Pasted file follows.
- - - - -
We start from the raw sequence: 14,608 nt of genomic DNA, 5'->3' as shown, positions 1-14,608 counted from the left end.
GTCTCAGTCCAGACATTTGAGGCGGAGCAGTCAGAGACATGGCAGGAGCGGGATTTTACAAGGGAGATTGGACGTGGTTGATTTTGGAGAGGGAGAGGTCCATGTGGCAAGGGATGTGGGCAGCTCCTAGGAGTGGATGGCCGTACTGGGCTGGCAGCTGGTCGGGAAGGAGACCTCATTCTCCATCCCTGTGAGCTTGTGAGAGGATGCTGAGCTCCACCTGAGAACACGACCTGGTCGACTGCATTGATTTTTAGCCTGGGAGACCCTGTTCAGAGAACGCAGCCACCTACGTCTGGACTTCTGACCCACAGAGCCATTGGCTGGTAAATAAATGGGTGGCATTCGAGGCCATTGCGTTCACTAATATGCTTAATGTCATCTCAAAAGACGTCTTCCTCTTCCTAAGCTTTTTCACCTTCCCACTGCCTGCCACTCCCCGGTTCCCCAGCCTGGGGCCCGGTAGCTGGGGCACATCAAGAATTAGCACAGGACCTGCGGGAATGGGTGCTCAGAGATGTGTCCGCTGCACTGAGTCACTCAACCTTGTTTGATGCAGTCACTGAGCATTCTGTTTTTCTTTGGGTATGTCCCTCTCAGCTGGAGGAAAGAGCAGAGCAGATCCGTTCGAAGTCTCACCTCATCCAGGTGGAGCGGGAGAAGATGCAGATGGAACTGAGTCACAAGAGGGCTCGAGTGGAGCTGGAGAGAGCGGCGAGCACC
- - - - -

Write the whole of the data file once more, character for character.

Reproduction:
We start from the raw sequence: 14,608 nt of genomic DNA, 5'->3' as shown, positions 1-14,608 counted from the left end.
GTCTCAGTCCAGACATTTGAGGCGGAGCAGTCAGAGACATGGCAGGAGCGGGATTTTACAAGGGAGATTGGACGTGGTTGATTTTGGAGAGGGAGAGGTCCATGTGGCAAGGGATGTGGGCAGCTCCTAGGAGTGGATGGCCGTACTGGGCTGGCAGCTGGTCGGGAAGGAGACCTCATTCTCCATCCCTGTGAGCTTGTGAGAGGATGCTGAGCTCCACCTGAGAACACGACCTGGTCGACTGCATTGATTTTTAGCCTGGGAGACCCTGTTCAGAGAACGCAGCCACCTACGTCTGGACTTCTGACCCACAGAGCCATTGGCTGGTAAATAAATGGGTGGCATTCGAGGCCATTGCGTTCACTAATATGCTTAATGTCATCTCAAAAGACGTCTTCCTCTTCCTAAGCTTTTTCACCTTCCCACTGCCTGCCACTCCCCGGTTCCCCAGCCTGGGGCCCGGTAGCTGGGGCACATCAAGAATTAGCACAGGACCTGCGGGAATGGGTGCTCAGAGATGTGTCCGCTGCACTGAGTCACTCAACCTTGTTTGATGCAGTCACTGAGCATTCTGTTTTTCTTTGGGTATGTCCCTCTCAGCTGGAGGAAAGAGCAGAGCAGATCCGTTCGAAGTCTCACCTCATCCAGGTGGAGCGGGAGAAGATGCAGATGGAACTGAGTCACAAGAGGGCTCGAGTGGAGCTGGAGAGAGCGGCGAGCACC